Population Genetics and Spawning Time of Lake Taupo Rainbow Trout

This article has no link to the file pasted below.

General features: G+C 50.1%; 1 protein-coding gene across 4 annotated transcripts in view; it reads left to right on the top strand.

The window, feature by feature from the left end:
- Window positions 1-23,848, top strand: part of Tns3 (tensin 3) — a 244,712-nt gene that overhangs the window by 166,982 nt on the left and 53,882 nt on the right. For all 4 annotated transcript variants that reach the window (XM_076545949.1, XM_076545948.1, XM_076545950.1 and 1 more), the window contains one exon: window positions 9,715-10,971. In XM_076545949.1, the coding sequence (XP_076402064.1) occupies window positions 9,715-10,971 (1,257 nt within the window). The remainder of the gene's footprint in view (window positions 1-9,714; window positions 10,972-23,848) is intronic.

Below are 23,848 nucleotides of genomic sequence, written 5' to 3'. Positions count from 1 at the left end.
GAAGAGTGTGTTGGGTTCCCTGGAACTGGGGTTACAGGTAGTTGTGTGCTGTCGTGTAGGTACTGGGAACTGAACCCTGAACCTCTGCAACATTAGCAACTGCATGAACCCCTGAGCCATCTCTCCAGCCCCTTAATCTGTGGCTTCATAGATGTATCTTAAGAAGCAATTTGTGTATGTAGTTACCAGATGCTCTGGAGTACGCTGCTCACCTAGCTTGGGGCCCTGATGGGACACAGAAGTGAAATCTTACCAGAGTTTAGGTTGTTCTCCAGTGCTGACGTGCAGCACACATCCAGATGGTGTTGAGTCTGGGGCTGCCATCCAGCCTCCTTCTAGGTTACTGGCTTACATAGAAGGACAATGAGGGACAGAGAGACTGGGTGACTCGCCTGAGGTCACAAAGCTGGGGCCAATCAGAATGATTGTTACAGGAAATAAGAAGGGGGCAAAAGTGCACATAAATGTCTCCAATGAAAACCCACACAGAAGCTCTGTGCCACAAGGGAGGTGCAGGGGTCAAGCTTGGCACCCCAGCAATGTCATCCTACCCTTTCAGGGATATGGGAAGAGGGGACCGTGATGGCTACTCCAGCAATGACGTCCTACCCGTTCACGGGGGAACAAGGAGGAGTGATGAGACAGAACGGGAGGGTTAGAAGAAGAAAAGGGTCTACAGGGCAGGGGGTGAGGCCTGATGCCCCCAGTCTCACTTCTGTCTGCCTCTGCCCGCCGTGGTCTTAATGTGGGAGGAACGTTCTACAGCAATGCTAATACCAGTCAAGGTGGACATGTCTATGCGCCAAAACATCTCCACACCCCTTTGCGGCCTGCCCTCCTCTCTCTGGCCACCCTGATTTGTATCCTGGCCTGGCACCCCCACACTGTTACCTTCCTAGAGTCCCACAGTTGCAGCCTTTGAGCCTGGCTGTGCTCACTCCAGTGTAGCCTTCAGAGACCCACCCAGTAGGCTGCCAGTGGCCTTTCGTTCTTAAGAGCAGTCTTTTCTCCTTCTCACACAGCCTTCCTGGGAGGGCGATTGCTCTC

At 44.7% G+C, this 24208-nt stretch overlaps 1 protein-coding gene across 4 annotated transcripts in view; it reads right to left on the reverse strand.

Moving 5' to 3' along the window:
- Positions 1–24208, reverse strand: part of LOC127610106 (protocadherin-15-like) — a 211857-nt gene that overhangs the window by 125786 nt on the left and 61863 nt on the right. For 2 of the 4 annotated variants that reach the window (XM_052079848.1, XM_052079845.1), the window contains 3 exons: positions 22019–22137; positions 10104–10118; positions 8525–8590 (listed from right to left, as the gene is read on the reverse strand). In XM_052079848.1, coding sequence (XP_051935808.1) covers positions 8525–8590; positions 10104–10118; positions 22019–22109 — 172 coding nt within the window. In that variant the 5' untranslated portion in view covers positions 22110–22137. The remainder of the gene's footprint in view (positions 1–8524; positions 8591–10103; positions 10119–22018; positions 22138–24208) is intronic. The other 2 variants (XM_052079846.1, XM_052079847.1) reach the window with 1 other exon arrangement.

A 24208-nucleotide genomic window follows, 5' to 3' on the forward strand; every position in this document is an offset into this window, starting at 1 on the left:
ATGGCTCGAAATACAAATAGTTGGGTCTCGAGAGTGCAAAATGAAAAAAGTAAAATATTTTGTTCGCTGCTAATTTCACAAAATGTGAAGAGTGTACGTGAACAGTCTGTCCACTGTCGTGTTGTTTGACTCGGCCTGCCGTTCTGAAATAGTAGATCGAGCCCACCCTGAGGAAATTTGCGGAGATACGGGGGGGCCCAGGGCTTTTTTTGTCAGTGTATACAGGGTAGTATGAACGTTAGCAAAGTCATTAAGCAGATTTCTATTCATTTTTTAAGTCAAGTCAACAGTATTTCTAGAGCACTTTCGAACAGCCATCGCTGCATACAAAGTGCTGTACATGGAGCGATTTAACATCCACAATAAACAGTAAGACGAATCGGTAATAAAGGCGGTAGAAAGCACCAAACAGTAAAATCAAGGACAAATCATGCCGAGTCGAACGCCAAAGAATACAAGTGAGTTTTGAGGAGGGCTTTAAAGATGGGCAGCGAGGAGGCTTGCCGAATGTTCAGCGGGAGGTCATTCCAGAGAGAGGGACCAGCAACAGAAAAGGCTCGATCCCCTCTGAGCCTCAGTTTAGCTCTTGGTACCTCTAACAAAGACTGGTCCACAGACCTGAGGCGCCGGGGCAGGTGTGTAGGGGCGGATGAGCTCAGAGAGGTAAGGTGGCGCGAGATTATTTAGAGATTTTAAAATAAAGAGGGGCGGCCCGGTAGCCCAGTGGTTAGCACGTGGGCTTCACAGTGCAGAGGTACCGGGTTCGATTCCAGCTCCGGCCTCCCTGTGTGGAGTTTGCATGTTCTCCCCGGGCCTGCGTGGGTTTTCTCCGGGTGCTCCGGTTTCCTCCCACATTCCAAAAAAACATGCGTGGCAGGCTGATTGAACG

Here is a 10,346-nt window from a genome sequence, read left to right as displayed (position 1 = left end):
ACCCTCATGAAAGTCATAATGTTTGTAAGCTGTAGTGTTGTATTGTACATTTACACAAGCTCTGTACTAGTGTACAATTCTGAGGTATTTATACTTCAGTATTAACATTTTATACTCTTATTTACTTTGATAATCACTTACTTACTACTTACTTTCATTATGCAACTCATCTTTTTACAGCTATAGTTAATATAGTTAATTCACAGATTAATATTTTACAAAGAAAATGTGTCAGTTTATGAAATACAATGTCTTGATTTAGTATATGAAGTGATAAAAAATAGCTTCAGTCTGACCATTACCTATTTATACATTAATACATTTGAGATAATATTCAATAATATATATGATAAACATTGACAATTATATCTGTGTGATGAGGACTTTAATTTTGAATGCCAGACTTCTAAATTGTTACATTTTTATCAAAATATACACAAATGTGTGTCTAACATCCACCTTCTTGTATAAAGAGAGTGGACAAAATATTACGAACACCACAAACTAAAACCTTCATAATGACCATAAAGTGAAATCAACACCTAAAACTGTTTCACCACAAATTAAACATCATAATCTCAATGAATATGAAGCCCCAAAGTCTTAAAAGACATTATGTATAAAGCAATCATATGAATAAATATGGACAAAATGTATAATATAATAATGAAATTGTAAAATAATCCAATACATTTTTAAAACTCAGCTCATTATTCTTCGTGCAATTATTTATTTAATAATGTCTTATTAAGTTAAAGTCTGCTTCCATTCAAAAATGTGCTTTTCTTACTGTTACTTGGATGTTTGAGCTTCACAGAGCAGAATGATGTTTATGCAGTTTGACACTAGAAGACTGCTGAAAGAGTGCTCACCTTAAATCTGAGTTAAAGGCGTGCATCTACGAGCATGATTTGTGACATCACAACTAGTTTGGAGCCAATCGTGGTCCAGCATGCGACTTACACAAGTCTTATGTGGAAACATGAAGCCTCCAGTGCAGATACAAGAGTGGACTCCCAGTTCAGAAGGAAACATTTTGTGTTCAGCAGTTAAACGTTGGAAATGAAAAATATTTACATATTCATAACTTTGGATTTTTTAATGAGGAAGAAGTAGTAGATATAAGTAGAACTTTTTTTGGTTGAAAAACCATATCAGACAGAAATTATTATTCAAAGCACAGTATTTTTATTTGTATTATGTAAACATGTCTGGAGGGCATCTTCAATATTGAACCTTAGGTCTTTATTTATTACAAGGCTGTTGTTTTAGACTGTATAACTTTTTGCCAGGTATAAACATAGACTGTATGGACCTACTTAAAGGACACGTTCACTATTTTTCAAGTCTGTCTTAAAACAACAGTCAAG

The rainbow trout (Oncorhynchus mykiss) of Lake Taupo, New Zealand provide an exceptional opportunity to explore the contemporary adaptation of an introduced aquatic species. Recently it has become evident that their spawning migration time has shifted to later in the season. I investigated the genetic basis of these changes in spawning time by (1) using genetic markers to determine the origins of Taupo trout in California, (2) determining the pattern and extent of spatial population genetic variation throughout the Lake Taupo catchment and in comparison to nearby Lake Tarawera in the Rotorua district, (3) analysing genetic variation at the OtsClock1b spawning time gene in temporal replicates from several sites from Taupo, and (4) comparing contemporary genetic variation at this gene and microsatellite markers to genetic variation from three Taupo tributaries in 1980s. I compared the ability of single nucleotide polymorphism (SNP) and microsatellite markers to determine the origins of Lake Taupo rainbow trout, translocated from California around 120 years ago. Data were collected from 15 microsatellite and 93 SNP markers, using samples from the Lake Taupo population and ten populations throughout California, which included all historically indicated populations of origin. Results revealed that the Lake Taupo population has significantly diverged from Californian populations at both microsatellite and SNP loci. These analyses also showed that the Lake Taupo population was probably derived from several sources in California (the most likely origins being the McCloud River and Lake Almanor), and an indeterminate California coastal population. This conclusion was supported with simulations of founder events, which suggested that the genetic patterns of a single source of introduction would still be detectable 100 years post-founding, but with multiple introductions exact source populations become more difficult to detect. Approximately 50 individuals from 10 locations throughout the catchment were then analysed using 15 microsatellite loci to determine if there was any spatial population genetic differentiation. There was no significant difference in genetic distance between locations within Lake Taupo, although there was a significant difference between these populations and Rotorua and Waipakihi, which are isolated by geographic barriers. Lake Taupo rainbow trout do appear to diverge at markers potentially under selection, though, because genotyping of the poly-Q region of the timing locus OtsClock1b shows significant differentiation between individuals sampled at different times in the Waipa River. Two other sites, however, did not show the same pattern of significant seasonal variation in OtsClock1b allele frequencies. This suggests that genotypes at this locus could be influencing spawning migration time, but that this variation could also be site specific, and therefore have a strong environmental component. Scale samples from the 1980s show no significant divergence at 5 microsatellites and OtsClock1b, indicating that allele frequencies have not changed significantly over the last 20 years at neutral markers or markers under selection. I therefore conclude that while Taupo rainbow trout have diverged from their origins in California, they have only slightly diverged within their new environment, and do not show a consistent pattern of genetic change over time. This information will contribute not only to the management of the Taupo fishery but also to the current understanding of the population genetic structuring of introduced salmonids.